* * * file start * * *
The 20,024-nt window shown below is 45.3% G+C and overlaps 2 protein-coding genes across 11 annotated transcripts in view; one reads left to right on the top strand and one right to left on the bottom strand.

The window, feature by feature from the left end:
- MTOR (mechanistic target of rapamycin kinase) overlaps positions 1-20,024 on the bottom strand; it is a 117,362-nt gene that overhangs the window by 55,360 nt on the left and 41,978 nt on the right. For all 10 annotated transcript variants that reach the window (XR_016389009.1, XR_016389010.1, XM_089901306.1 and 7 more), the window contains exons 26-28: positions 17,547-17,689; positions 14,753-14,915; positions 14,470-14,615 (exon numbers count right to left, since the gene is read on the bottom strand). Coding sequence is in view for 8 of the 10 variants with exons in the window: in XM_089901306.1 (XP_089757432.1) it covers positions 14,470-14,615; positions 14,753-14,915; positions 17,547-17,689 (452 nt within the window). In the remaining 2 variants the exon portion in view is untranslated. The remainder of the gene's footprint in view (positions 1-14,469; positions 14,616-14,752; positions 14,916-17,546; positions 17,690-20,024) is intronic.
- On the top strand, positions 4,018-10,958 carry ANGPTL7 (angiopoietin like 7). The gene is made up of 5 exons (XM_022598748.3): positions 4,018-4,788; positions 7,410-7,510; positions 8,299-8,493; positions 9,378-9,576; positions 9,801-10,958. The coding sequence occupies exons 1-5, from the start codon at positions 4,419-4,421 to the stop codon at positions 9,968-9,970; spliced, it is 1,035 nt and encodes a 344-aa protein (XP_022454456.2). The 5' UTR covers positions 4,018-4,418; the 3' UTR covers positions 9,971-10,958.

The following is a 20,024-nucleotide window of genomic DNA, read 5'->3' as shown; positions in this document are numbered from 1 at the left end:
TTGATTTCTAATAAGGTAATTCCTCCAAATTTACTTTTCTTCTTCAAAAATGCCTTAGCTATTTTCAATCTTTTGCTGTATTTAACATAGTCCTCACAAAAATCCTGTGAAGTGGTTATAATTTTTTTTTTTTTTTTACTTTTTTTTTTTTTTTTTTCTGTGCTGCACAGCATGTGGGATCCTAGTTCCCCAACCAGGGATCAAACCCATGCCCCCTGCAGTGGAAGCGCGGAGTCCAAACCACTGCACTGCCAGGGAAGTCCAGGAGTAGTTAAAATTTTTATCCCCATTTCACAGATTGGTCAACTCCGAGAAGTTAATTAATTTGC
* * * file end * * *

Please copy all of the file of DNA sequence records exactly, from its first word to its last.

The 20,024-nt window shown below is 45.3% G+C and overlaps 2 protein-coding genes across 11 annotated transcripts in view; one reads left to right on the top strand and one right to left on the bottom strand.

The window, feature by feature from the left end:
- MTOR (mechanistic target of rapamycin kinase) overlaps positions 1-20,024 on the bottom strand; it is a 117,362-nt gene that overhangs the window by 55,360 nt on the left and 41,978 nt on the right. For all 10 annotated transcript variants that reach the window (XR_016389009.1, XR_016389010.1, XM_089901306.1 and 7 more), the window contains exons 26-28: positions 17,547-17,689; positions 14,753-14,915; positions 14,470-14,615 (exon numbers count right to left, since the gene is read on the bottom strand). Coding sequence is in view for 8 of the 10 variants with exons in the window: in XM_089901306.1 (XP_089757432.1) it covers positions 14,470-14,615; positions 14,753-14,915; positions 17,547-17,689 (452 nt within the window). In the remaining 2 variants the exon portion in view is untranslated. The remainder of the gene's footprint in view (positions 1-14,469; positions 14,616-14,752; positions 14,916-17,546; positions 17,690-20,024) is intronic.
- On the top strand, positions 4,018-10,958 carry ANGPTL7 (angiopoietin like 7). The gene is made up of 5 exons (XM_022598748.3): positions 4,018-4,788; positions 7,410-7,510; positions 8,299-8,493; positions 9,378-9,576; positions 9,801-10,958. The coding sequence occupies exons 1-5, from the start codon at positions 4,419-4,421 to the stop codon at positions 9,968-9,970; spliced, it is 1,035 nt and encodes a 344-aa protein (XP_022454456.2). The 5' UTR covers positions 4,018-4,418; the 3' UTR covers positions 9,971-10,958.

The following is a 20,024-nucleotide window of genomic DNA, read 5'->3' as shown; positions in this document are numbered from 1 at the left end:
TTGATTTCTAATAAGGTAATTCCTCCAAATTTACTTTTCTTCTTCAAAAATGCCTTAGCTATTTTCAATCTTTTGCTGTATTTAACATAGTCCTCACAAAAATCCTGTGAAGTGGTTATAATTTTTTTTTTTTTTTTACTTTTTTTTTTTTTTTTTTCTGTGCTGCACAGCATGTGGGATCCTAGTTCCCCAACCAGGGATCAAACCCATGCCCCCTGCAGTGGAAGCGCGGAGTCCAAACCACTGCACTGCCAGGGAAGTCCAGGAGTAGTTAAAATTTTTATCCCCATTTCACAGATTGGTCAACTCCGAGAAGTTAATTAATTTGC